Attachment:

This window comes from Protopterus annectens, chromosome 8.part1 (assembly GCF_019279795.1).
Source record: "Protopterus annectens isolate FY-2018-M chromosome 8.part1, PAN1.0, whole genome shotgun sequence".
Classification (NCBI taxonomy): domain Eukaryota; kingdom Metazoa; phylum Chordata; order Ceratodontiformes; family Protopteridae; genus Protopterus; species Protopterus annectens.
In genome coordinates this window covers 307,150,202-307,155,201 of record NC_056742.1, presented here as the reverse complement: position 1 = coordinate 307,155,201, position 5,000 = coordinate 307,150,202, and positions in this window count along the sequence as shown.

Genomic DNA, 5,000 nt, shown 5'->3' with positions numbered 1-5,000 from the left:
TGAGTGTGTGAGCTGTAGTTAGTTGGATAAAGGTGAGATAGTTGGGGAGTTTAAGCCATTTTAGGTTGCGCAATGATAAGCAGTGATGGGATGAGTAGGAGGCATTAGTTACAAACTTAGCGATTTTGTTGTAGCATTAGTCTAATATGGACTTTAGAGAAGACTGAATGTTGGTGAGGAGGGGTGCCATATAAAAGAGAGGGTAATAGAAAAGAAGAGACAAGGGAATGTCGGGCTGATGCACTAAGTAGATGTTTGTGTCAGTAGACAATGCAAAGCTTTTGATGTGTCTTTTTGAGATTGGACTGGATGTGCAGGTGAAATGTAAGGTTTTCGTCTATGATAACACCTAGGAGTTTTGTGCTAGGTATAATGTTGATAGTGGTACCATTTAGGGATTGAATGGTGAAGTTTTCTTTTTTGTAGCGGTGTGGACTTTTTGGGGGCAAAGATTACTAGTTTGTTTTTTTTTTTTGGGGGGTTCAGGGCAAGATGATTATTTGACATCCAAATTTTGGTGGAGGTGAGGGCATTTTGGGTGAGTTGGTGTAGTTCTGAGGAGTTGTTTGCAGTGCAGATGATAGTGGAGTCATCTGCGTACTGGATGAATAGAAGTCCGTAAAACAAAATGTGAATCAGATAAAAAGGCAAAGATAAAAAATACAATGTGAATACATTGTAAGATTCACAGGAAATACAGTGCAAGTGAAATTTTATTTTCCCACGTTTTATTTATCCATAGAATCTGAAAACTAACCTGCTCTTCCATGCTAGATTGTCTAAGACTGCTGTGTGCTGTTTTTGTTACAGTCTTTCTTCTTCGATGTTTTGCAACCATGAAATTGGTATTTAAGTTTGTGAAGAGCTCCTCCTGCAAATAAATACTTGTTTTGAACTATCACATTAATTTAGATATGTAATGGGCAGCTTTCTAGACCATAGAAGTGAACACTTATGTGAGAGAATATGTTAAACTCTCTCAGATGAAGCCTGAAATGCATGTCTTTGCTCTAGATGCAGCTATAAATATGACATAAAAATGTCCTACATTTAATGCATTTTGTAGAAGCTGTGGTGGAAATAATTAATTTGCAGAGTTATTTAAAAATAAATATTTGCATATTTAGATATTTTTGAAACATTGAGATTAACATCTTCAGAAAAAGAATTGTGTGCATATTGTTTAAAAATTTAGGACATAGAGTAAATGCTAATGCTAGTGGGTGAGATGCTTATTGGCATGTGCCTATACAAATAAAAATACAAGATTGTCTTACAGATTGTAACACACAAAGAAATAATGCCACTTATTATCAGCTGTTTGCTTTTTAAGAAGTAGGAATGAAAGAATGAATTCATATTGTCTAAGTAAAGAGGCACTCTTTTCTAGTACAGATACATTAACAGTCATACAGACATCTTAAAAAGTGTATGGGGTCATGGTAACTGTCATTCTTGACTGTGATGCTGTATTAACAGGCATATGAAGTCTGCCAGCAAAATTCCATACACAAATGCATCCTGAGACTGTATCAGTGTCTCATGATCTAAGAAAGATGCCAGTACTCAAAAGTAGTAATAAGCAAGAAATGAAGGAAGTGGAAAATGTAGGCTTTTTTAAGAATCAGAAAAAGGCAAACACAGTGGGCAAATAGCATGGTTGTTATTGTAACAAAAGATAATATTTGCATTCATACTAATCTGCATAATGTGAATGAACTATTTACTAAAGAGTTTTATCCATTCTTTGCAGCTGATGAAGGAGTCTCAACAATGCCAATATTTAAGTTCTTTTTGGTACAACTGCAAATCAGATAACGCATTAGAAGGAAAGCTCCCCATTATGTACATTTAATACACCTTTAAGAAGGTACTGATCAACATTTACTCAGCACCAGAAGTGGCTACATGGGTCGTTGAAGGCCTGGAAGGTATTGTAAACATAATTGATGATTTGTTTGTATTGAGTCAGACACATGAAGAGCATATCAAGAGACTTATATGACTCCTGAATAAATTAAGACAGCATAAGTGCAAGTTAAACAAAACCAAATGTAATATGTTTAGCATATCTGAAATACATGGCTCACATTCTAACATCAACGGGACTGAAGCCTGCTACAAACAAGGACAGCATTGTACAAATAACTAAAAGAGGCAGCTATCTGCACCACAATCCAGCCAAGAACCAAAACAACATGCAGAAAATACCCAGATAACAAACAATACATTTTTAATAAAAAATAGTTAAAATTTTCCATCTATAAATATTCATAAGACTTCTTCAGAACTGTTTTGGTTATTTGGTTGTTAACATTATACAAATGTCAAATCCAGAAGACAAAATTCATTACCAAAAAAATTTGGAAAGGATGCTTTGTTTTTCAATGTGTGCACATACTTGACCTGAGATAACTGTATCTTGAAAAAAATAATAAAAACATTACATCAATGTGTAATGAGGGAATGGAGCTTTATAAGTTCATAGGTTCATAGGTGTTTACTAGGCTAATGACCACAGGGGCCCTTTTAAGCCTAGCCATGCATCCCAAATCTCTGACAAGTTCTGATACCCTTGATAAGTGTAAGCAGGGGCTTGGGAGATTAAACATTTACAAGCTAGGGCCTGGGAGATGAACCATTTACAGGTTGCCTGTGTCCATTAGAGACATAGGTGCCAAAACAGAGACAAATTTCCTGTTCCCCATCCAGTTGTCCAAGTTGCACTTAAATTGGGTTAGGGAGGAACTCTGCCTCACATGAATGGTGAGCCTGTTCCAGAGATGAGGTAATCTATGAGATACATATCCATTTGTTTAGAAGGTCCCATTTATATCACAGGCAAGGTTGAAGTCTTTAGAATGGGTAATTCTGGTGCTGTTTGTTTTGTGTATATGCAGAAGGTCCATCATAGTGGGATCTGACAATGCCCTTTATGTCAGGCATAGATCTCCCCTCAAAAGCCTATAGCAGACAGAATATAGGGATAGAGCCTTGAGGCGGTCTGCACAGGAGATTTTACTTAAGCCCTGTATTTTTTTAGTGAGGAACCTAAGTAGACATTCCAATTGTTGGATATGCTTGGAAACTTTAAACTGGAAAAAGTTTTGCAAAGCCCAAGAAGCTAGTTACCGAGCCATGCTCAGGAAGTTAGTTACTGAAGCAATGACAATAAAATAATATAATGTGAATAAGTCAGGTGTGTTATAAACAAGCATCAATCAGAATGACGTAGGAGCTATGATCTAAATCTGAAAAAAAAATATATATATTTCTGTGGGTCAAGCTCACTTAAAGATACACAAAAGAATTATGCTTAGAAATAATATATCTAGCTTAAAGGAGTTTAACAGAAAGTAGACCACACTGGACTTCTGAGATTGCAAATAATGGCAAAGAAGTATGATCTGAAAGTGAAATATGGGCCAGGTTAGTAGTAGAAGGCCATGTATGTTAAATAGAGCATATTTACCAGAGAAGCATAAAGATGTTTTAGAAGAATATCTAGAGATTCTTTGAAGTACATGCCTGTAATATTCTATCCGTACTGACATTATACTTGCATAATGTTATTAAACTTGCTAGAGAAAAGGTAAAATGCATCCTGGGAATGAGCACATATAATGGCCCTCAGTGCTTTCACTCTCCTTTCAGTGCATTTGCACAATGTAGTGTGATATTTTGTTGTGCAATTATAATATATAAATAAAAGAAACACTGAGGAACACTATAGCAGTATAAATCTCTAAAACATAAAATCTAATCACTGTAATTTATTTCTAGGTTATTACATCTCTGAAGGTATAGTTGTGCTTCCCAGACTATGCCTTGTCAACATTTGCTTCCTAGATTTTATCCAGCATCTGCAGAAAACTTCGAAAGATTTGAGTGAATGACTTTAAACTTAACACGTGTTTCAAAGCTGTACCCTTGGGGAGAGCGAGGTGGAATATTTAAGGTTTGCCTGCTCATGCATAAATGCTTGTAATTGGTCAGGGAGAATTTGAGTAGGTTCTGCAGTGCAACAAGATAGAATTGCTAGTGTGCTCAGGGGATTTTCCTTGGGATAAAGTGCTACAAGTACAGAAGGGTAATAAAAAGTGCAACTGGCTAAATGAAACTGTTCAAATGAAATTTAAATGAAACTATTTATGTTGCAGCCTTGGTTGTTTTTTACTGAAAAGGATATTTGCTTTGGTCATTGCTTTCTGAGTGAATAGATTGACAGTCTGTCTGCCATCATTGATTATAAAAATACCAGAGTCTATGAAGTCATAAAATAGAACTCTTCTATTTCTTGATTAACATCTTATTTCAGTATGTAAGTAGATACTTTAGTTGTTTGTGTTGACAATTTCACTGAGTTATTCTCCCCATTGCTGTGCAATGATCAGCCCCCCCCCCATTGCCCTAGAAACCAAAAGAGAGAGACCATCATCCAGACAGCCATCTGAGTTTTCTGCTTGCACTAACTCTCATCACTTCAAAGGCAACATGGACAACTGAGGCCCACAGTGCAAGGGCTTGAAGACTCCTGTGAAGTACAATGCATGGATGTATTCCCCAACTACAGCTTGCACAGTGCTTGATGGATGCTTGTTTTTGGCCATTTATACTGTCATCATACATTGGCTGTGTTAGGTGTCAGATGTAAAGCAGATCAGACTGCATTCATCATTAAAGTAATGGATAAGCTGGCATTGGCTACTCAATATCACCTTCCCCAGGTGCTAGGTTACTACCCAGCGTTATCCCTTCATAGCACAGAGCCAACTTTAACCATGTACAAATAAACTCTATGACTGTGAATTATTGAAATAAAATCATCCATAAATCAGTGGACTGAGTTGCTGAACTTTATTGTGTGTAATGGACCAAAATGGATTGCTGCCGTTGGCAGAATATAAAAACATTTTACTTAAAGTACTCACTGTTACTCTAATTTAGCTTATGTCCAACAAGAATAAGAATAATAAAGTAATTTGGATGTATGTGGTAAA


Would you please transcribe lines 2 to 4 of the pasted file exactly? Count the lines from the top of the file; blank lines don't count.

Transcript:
Source record: "Protopterus annectens isolate FY-2018-M chromosome 8.part1, PAN1.0, whole genome shotgun sequence".
Classification (NCBI taxonomy): domain Eukaryota; kingdom Metazoa; phylum Chordata; order Ceratodontiformes; family Protopteridae; genus Protopterus; species Protopterus annectens.
In genome coordinates this window covers 307,150,202-307,155,201 of record NC_056742.1, presented here as the reverse complement: position 1 = coordinate 307,155,201, position 5,000 = coordinate 307,150,202, and positions in this window count along the sequence as shown.